The holiday season is over, everyone’s back at their desks and we’ve already completed the first month of 2019. It can be scary how time flies.

As with all years in recent times 2018 was a busy year for charities and other not-for-profits and with the start of the new year we thought this was a good opportunity for us to look at what may be in store for charities and not-for-profits during 2019.

We have summarised some of the changes and issues that will confront the sector this year.

  • The ACNC review – we expect the Government to provide its response to the review in the first half of this year.
  • The “in Australia” draft ATO Ruling will be finalised.
  • The ACNC External Conduct Standards will commence on 1 July 2019 (unless disallowed by Parliament).
  • DGR reforms are slated to come into effect from 1 July 2019: with non-government organisations with DGR status to be registered as charities with the ACNC, and the ACNC to administer the registration of harm prevention charities, cultural organisations and overseas aid funds.
  • The federal election is likely to bring up a number of issues which may impact upon charities and not-for-profits. Already the Labor Party platform denying cash refunds for excess dividend imputation credits may have an impact upon tax exempt entities.
  • Will this be the year that there is some significant fundraising reform? Perhaps the Australian Consumer Law may be expanded to include charitable fundraising? This would provide consistency in approach throughout all jurisdictions in Australia and a welcome relief from administrative burdens to NFPs across the country.
  • Meanwhile the NSW Government is busy drafting new charitable fundraising guidelines for public consultation later this year.
  • The Royal Commission into Aged Care Quality & Safety is underway and it will no doubt impact significantly on a number of charity and not-for-profit aged care providers, (click here to read our Royal Commission into Aged Care Quality and Safety brochure).
  • The National Redress Scheme is well underway after a slow start. We can expect the number of claims to increase as more organisations agree to enter the Scheme.
  • The new FBT Ruling will come into effect.
  • The legislative package containing the Government’s response to the Ruddock Religious Freedom Review should be tabled in Parliament.
  • Hopefully there will be further state or territory take-up of ACNC reporting and further cutting of red tape.

These are just some of the things that may come across our desk in the next 12 months … and of course there’s always the unknown!

Please don’t hesitate to contact us if you need assistance in navigating your way through any of these changes in the coming year.

Two notable developments in the NSW retirement villages sector have recently taken place – the first being the passage of new retirement village amendment legislation in November 2018 and the second being the appointment of a retirement village ambassador in December 2018.

Retirement Village Reforms

The Retirement Villages Amendment Act 2018 was assented to on 28 November 2018 following the completion of the Inquiry into the NSW Retirement Village Sector in 2017.

The Amendment Act will amend the Retirement Villages Act 1999 and its associated regulations. Below is a summary of the main changes:

  • Emergency plans and safety inspections – an operator of a retirement village must ensure that an emergency plan is prepared and maintained and that residents and staff are made familiar with the plan. Furthermore, the operator is required to undertake a safety inspection at least once a year and report on such findings to residents.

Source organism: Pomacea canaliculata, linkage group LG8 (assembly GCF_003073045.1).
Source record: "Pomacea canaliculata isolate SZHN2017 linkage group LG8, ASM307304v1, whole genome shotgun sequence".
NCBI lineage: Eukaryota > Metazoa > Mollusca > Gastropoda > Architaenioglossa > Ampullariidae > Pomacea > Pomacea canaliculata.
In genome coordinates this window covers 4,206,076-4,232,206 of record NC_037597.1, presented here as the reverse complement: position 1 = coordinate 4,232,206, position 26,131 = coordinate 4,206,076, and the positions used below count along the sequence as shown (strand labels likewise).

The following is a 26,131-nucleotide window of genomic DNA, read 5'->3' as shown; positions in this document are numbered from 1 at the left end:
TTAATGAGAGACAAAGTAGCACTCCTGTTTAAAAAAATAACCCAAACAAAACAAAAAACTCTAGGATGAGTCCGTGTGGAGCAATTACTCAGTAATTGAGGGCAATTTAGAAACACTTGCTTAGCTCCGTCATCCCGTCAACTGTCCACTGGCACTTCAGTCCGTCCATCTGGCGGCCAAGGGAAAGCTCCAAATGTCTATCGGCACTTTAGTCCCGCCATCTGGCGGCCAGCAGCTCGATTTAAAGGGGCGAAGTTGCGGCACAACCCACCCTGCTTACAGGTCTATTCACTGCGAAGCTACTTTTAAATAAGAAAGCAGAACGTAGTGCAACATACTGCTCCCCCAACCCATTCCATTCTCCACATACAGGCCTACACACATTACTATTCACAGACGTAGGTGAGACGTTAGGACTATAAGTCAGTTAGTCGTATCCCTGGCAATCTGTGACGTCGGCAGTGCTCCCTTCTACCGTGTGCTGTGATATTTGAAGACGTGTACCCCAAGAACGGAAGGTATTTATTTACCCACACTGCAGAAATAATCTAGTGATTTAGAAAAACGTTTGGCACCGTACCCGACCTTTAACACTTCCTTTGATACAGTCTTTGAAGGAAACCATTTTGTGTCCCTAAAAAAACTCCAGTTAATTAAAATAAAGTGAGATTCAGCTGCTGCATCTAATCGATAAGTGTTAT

• Annual emergency evacuation exercises – an operator of a retirement village must ensure that an evacuation exercise for residents is carried out at least once a year. Key safety information must also be displayed and provided to residents.
  • Meeting to explain village contract information to residents – a resident may request, once a year, a meeting with the operator for an explanation of certain information about the resident’s village contract. The operator must provide the resident with a written summary at the meeting of the explanation.
  • Rules of conduct for operators – the regulations associated with the Act may be amended to prescribe rules of conduct for operators with respect to professionalism, training, competencies, performance and behaviour of management.
  • Asset management plans – operators will be required to prepare and maintain an asset management plan for the items of capital within the village.
  • Other – other changes relate to the appointment of auditors and enabling the regulations to make provisions for mediations of disputes and what information about the retirement village might be required to be made available to the Office of Fair Trading and other government agencies.

The provisions of the Amendment Act are not yet in force at the date of this article and there is no current set date for when the changes will commence. However, the Office of Fair Trading has suggested that the changes will commence on 1 July 2019.

Many of the above mentioned provisions come with significant penalties should an operator fail to comply with them. We recommend that operators start preparing for the enactment of the changes sooner rather than later. The Amendment Act should be carefully reviewed and further advice may need to be obtained by operators to ensure that compliance can be achieved.

Retirement Village Ambassador

On 10 December 2018, the Department of Finance, Services & Innovation announced the appointment of Kathryn Greiner AO as the NSW Retirement Village Ambassador. Ms Greiner had led the Inquiry into the NSW Retirement Village Sector in 2017.